is the reward to strategy \(u\) against strategy \(v\) if the contest lasts for \(K\) periods. Thus, if the length of the contest is random, then the reward to strategy \(u\) against strategy \(v\) is the expected value of \(x_1(K) + \alpha x_2(K)\), calculated over the distribution of \(K\), that is,

because (6) implies that \(\hbox {Prob}(K = k) = \hbox {Prob}(K \ge k) - \hbox {Prob}(K \ge k+1) = w^{k-1}-w^k\).

We can deduce the vectors \(x(k)\) and \(y(k)\) from (14) and (15) for any value of \(k\) if we first obtain an explicit expression for the \(4 \times 4\) matrix \(\Phi (k,u,v)\) defined by (13). All possible transitions from states 1 or 2 are shown in Fig. 6. We will first calculate the transition probabilities for the unintrusive case, and subsequently indicate which terms require modification for the intrusive case.

Accordingly, let us first suppose that the \(u\)-strategist is in state \(1\) (uninjured owner) at time \(k\). Then it can move into state \(4\) (injured non-owner) only if it is intruded upon, is attacked, attacks back, and then loses; whereas it can move into state \(3\) (uninjured non-owner) only if it is intruded upon, is attacked, and promptly surrenders; and it can move into state \(2\) (injured owner) only if it is intruded upon, is attacked, attacks back, and then wins, but sustains an injury. At time \(k\), the expected number of uninjured non-owners is \(Ny_3(k)\), because all of them are \(v\)-strategists; and each finds a site during the interval \(k < t < k + 1\) with probability \(\epsilon \). Because they are all equally likely to find any site, the probability that one of them finds the particular site now occupied by the \(u\)-strategist is \(\epsilon /M\). The probability that one of them does not find the u-strategist is therefore \(1-\epsilon /M\), the probability that none of them finds the \(u\)-strategist is that number raised to the power of \(Ny_3(k)\), and so the probability that at least one of them intrudes is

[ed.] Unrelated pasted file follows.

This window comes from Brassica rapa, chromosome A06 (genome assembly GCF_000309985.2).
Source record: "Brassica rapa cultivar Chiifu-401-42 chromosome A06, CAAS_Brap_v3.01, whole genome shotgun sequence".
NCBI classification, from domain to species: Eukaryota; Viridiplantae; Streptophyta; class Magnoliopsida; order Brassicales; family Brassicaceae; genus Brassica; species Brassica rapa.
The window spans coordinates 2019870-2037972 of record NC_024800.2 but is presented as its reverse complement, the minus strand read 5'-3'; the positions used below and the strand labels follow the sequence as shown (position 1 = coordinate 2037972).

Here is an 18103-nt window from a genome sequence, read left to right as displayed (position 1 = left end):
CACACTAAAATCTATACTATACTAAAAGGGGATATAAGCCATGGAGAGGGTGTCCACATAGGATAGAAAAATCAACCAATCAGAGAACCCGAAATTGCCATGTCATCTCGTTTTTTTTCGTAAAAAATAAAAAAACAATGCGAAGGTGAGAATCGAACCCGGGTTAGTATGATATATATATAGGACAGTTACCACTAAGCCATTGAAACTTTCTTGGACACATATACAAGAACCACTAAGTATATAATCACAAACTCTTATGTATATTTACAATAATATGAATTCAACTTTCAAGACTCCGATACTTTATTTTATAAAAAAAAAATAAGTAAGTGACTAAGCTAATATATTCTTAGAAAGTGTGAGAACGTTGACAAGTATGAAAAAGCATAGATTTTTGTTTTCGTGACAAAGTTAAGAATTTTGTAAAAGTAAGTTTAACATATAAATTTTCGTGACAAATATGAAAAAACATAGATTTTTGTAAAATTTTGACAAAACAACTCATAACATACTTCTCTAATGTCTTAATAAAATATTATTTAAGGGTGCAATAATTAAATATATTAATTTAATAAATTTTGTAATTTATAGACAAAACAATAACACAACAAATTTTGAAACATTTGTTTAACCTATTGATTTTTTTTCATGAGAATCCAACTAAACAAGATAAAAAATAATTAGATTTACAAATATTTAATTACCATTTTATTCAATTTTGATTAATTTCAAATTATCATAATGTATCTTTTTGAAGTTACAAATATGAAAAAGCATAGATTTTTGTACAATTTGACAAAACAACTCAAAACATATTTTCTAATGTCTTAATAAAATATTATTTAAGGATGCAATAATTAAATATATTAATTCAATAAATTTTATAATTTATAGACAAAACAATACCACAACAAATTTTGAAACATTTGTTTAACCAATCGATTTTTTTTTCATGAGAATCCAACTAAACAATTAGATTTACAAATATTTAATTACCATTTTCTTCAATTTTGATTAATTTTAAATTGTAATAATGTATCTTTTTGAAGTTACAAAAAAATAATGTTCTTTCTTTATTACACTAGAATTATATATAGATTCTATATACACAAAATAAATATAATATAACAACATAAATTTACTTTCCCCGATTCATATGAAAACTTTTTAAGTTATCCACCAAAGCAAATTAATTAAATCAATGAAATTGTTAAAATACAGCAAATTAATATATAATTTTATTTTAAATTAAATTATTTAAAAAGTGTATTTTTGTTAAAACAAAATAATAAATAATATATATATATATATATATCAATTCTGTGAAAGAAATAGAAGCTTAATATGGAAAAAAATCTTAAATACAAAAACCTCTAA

Thus, in the limit as \(M \rightarrow \infty \), the probability that at least one uninjured non-owner locates the \(u\)-strategist is \(q(y_3(k))\), where we define

Having assumed that at most one animal intrudes upon a site per unit of time, we interpret \(q(y_3(k))\) as the probability that an uninjured non-owner intrudes during the interval \(k < t < k + 1\). (In the event that more than one animal located the site, we could suppose that the \(u\)-strategist interacted with the first, and that later arrivals ignored them both.) The smaller the value of \(\epsilon \), the more reasonable this interpretation; and we note in passing that for sufficiently small \(\epsilon \) we can approximate (19) by \(q(y_3) = \epsilon \sigma y_3\). Then, because another animal attacks as intruder with probability